By Casey Frye, CCNN Writer
What’s super cute, loving, playful, and loyal? Dogs! These furry companions are often called “man’s best friend,” but what if the pooches aren’t actually as loyal as people believe them to be? According to a social robot experiment, these flea-ridden traitors have no problem replacing their human masters. What fickle friends!
Researchers wanted to test whether dogs could become buddies with a robot, so they gathered 41 canines to interact with the “PeopleBot².” This human-sized robot essentially resembles a machine found in a smelly old gym, except it has clean white gloves attached to it. In other words, it’s a gigantic chunk of metal that looks nothing like a human, let alone a friend. Would the dogs treat it like a person?
In order to find out, the researchers ran two experiments. In the first trial, the PeopleBot² was programmed to be asocial – not very friendly. It made typical robot-like sounds such as beeping, whirring, and whistling. When the researchers brought a pooch into their lab, their actual human master “talked” with the robot, but not verbally. Instead, the dog owners interacted with a keyboard located on the PeopleBot². The dogs weren’t as friendly with the robots in this asocial condition. When the researchers made the robot point to a bowl of dog food while beeping noisily, the mutt didn’t approach the loud machine too often.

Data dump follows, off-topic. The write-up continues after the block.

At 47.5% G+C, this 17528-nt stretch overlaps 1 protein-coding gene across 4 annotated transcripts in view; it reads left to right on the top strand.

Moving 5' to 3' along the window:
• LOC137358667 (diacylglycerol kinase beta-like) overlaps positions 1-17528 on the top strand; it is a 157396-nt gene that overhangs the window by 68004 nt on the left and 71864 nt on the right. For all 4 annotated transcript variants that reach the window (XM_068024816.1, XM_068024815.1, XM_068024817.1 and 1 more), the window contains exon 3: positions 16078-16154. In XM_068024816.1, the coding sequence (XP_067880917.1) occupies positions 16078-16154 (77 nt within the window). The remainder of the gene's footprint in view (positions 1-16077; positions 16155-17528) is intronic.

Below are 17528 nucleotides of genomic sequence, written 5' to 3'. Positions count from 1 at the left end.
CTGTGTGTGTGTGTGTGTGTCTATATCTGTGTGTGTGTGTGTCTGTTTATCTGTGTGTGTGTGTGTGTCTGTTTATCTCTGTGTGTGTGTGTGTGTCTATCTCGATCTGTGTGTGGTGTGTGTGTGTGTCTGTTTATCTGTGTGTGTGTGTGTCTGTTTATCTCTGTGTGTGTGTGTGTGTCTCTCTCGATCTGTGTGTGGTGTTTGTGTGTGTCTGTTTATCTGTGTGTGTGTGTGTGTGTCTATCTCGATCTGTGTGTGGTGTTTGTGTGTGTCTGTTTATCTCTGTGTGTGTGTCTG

In the second trial, however, the PeopleBot² was programmed to be much friendlier. Since it played pre-recorded human voices, the dog owners could carry out a “real” verbal conversation in front of their pet. In fact, the machine would even call the dog by name. In this social condition, the mutts hung around with the robots much longer and seemed to enjoy the machine’s company. As long as the PeopleBot² was warm and affectionate, the dogs counted them as a friend.
According to these results, canines are a perfect way to determine whether robots are truly social. If there is any scientist in the process of building a friendly machine, they should probably have a “bring-your-dog-to-work” day as often as possible.